Death in the slum in India
Posted by Tomski on April 7, 2020, 7:52 pm
A series of coronavirus deaths in India’s biggest slum has panicked authorities and raised a difficult question: how can the government stop a virulent illness in the most vulnerable of neighborhoods?
The alarm was raised on Wednesday following the death of a 56-year-old man. The man was not a prominent official or local celebrity. Indeed, he was a simple garment seller. But he happened to live in one of Asia’s biggest slums, Dharavi, which houses one million people in little over two square kilometers.
Situated on the outskirts of Mumbai, Dharavi packs nearly five times as many people into each square kilometer than the most densely populated district in New York City. Only in Dharavi, they live ten to a hut, and 80 people share a public toilet.
When a street sweeper fell ill with the virus on Thursday, the authorities took action.
A team of doctors and volunteers descended upon the area, with police in tow. They fanned out and stayed till midnight. Families were isolated. Some 2,500 neighbours were stamped for quarantine. The deceased man’s movements during the last two weeks were retraced with the help of his acquaintances. A list of his contacts was compiled and the people on it alerted. His shop, and some 100 others, including the nearby 330 flats, were cordoned off. Common spaces between the buildings were sprayed with hydrochloric acid. A posse of policemen now guards the area to enforce no violation.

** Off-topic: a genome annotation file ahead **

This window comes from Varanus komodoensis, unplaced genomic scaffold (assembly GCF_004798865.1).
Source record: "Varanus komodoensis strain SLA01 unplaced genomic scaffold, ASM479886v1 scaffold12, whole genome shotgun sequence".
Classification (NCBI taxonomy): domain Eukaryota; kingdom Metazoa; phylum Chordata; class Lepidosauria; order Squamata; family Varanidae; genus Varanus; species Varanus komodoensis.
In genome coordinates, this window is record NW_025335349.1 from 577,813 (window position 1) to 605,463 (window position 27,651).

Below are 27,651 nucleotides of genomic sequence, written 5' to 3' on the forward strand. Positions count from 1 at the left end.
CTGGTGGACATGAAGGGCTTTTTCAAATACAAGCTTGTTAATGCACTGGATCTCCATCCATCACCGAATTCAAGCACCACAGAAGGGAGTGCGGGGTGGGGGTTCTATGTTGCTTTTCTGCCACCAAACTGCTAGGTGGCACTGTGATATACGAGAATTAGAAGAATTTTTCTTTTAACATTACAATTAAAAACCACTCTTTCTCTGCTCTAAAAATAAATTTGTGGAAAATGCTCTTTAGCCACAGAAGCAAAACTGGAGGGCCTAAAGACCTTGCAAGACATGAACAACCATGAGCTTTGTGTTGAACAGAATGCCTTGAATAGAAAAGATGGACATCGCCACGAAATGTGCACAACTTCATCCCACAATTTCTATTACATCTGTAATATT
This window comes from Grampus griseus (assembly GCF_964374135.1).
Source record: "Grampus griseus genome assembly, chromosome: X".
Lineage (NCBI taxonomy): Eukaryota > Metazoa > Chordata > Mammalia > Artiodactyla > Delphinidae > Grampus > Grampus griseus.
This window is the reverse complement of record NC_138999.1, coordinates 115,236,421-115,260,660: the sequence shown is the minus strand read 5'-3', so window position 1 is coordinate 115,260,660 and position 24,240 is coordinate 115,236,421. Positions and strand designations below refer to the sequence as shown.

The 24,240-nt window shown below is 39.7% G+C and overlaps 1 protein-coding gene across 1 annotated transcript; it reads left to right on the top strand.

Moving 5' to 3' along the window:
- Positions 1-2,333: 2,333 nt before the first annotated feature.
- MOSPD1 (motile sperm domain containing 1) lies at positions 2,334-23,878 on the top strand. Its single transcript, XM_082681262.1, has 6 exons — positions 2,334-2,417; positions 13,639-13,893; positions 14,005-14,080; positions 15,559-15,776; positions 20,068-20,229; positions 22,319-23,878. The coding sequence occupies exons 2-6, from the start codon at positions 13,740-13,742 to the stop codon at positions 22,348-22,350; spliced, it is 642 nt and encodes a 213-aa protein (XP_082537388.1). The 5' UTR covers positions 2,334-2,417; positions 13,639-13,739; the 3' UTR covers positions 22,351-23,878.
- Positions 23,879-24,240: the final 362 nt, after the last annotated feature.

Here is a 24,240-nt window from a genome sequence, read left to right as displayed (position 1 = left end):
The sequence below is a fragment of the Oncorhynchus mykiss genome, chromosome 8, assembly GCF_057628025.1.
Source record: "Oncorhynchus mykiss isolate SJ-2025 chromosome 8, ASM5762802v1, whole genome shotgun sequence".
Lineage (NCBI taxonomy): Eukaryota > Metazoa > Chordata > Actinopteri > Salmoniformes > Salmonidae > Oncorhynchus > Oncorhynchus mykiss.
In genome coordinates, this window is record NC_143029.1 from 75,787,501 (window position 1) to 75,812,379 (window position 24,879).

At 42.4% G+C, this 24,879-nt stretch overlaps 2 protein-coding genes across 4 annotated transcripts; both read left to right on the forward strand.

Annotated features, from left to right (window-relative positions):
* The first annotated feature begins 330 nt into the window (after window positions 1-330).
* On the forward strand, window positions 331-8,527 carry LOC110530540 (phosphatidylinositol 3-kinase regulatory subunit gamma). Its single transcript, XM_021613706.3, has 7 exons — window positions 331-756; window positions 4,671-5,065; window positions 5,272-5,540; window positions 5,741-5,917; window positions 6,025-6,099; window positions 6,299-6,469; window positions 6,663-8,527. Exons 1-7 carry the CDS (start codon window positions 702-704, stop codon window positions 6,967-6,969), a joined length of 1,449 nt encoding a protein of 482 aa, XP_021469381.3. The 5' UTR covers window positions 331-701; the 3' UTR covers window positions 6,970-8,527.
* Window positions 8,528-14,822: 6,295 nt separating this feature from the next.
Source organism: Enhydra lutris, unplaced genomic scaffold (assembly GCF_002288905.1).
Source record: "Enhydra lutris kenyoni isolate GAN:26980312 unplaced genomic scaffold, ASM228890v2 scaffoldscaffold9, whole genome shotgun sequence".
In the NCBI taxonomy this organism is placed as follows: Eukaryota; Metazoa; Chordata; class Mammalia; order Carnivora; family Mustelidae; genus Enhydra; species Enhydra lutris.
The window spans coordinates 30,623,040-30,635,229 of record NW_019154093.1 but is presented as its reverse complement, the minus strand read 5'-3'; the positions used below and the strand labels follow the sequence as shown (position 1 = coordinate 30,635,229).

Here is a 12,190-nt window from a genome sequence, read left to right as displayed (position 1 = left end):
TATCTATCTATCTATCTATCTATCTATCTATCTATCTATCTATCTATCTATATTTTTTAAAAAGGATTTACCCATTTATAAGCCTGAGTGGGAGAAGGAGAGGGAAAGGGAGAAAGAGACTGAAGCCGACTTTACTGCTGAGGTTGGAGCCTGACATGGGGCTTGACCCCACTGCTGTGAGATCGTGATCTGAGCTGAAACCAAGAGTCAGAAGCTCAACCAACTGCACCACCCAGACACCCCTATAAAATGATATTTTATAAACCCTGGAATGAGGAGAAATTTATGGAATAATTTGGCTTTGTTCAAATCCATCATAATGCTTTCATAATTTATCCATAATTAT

The Unknown Dharavi
The story was picked up by the world’s media, whose headlines referred to Dharavi as a “ticking time bomb.” Unlike many of the world’s slums, this one is not unknown in the West. Dharavi was made famous in 2008’s Oscar-winning ‘Slumdog Millionaire,’ a coming-of-age tale set amid the faeces, open sewers, violence and murder of Dharavi.
The world knows little more about Dharavi. Even most Indians don’t know that half of Mumbai’s waste is recycled in this slum. Few know that, as slums go, Dharavi is a relatively egalitarian one. Homelessness is low, and people of different castes and creeds live together in its narrow alleys and crumbling shacks. Mosques, temples, and churches share boundaries.
A magnet for transient laborers, Dharavi accepts everyone; and in turn supplies Mumbai with an army of faceless workers and helpers.This warren of small factories, pottery, plastic, textile, bakery industries etc, generate an annual turnover of $1 billion, 30% of which is paid as taxes.
And the area is in demand. A 600 sq foot apartment costs half a million dollars in Dharavi.
A breeding ground for infection
But that’s not to say that Dharavi isn’t a potential coronavirus hotspot. It has a long history of epidemics. It was devastated by an 1896 plague which killed half of Mumbai’s population, and recurrent plagues would characterise the area for the next quarter of a century, all with high mortality rates.
Dysentery, cholera, typhoid, leprosy, polio have dropped its residents like flies, with Dharavi’s high population density and poor sanitation hastening their spread. In 1986, a cholera epidemic showed up most of its victims hailing from Dharavi. Those who survive the epidemics aren’t out of the woods either. Fires and floods are recurrent in the slum, and a 2013 inferno gutted more than 800 buildings.